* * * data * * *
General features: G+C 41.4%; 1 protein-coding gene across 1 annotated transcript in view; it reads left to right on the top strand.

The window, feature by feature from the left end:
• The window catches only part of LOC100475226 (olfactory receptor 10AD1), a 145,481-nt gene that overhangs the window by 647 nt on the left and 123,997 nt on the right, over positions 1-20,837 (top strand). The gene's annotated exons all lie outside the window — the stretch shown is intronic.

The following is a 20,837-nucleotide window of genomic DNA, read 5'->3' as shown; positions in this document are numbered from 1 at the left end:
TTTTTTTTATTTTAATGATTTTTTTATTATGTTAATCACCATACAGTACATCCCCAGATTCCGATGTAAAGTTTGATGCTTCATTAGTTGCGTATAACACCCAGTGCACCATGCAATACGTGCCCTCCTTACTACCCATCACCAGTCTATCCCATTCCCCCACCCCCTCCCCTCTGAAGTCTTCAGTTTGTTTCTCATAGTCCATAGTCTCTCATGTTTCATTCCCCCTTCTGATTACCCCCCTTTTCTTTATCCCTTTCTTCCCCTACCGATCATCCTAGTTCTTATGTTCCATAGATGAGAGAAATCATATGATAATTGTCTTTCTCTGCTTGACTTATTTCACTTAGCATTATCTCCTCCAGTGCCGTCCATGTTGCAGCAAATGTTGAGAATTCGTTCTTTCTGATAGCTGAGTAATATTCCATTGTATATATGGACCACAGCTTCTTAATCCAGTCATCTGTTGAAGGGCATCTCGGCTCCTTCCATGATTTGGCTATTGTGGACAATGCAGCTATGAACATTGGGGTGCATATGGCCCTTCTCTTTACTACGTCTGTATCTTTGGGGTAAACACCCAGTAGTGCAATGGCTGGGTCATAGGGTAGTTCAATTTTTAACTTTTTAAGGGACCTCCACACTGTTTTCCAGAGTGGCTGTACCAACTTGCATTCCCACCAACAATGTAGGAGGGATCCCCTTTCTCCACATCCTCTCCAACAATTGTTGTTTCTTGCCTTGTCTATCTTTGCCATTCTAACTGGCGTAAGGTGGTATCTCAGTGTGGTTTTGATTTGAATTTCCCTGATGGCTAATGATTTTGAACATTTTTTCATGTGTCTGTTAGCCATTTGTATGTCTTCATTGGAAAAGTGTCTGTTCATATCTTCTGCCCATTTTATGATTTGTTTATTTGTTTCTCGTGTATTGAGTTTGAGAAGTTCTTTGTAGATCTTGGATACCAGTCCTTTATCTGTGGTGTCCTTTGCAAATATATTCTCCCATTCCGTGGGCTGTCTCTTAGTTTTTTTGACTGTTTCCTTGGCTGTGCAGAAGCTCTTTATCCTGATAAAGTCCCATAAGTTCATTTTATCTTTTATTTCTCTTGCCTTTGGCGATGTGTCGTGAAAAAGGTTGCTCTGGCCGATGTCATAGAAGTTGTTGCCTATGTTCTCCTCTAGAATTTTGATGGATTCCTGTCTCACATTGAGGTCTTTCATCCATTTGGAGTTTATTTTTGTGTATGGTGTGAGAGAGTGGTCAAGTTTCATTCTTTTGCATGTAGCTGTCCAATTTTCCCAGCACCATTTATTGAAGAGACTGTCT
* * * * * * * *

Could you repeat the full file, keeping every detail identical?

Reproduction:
General features: G+C 41.4%; 1 protein-coding gene across 1 annotated transcript in view; it reads left to right on the top strand.

The window, feature by feature from the left end:
• The window catches only part of LOC100475226 (olfactory receptor 10AD1), a 145,481-nt gene that overhangs the window by 647 nt on the left and 123,997 nt on the right, over positions 1-20,837 (top strand). The gene's annotated exons all lie outside the window — the stretch shown is intronic.

The following is a 20,837-nucleotide window of genomic DNA, read 5'->3' as shown; positions in this document are numbered from 1 at the left end:
TTTTTTTTATTTTAATGATTTTTTTATTATGTTAATCACCATACAGTACATCCCCAGATTCCGATGTAAAGTTTGATGCTTCATTAGTTGCGTATAACACCCAGTGCACCATGCAATACGTGCCCTCCTTACTACCCATCACCAGTCTATCCCATTCCCCCACCCCCTCCCCTCTGAAGTCTTCAGTTTGTTTCTCATAGTCCATAGTCTCTCATGTTTCATTCCCCCTTCTGATTACCCCCCTTTTCTTTATCCCTTTCTTCCCCTACCGATCATCCTAGTTCTTATGTTCCATAGATGAGAGAAATCATATGATAATTGTCTTTCTCTGCTTGACTTATTTCACTTAGCATTATCTCCTCCAGTGCCGTCCATGTTGCAGCAAATGTTGAGAATTCGTTCTTTCTGATAGCTGAGTAATATTCCATTGTATATATGGACCACAGCTTCTTAATCCAGTCATCTGTTGAAGGGCATCTCGGCTCCTTCCATGATTTGGCTATTGTGGACAATGCAGCTATGAACATTGGGGTGCATATGGCCCTTCTCTTTACTACGTCTGTATCTTTGGGGTAAACACCCAGTAGTGCAATGGCTGGGTCATAGGGTAGTTCAATTTTTAACTTTTTAAGGGACCTCCACACTGTTTTCCAGAGTGGCTGTACCAACTTGCATTCCCACCAACAATGTAGGAGGGATCCCCTTTCTCCACATCCTCTCCAACAATTGTTGTTTCTTGCCTTGTCTATCTTTGCCATTCTAACTGGCGTAAGGTGGTATCTCAGTGTGGTTTTGATTTGAATTTCCCTGATGGCTAATGATTTTGAACATTTTTTCATGTGTCTGTTAGCCATTTGTATGTCTTCATTGGAAAAGTGTCTGTTCATATCTTCTGCCCATTTTATGATTTGTTTATTTGTTTCTCGTGTATTGAGTTTGAGAAGTTCTTTGTAGATCTTGGATACCAGTCCTTTATCTGTGGTGTCCTTTGCAAATATATTCTCCCATTCCGTGGGCTGTCTCTTAGTTTTTTTGACTGTTTCCTTGGCTGTGCAGAAGCTCTTTATCCTGATAAAGTCCCATAAGTTCATTTTATCTTTTATTTCTCTTGCCTTTGGCGATGTGTCGTGAAAAAGGTTGCTCTGGCCGATGTCATAGAAGTTGTTGCCTATGTTCTCCTCTAGAATTTTGATGGATTCCTGTCTCACATTGAGGTCTTTCATCCATTTGGAGTTTATTTTTGTGTATGGTGTGAGAGAGTGGTCAAGTTTCATTCTTTTGCATGTAGCTGTCCAATTTTCCCAGCACCATTTATTGAAGAGACTGTCT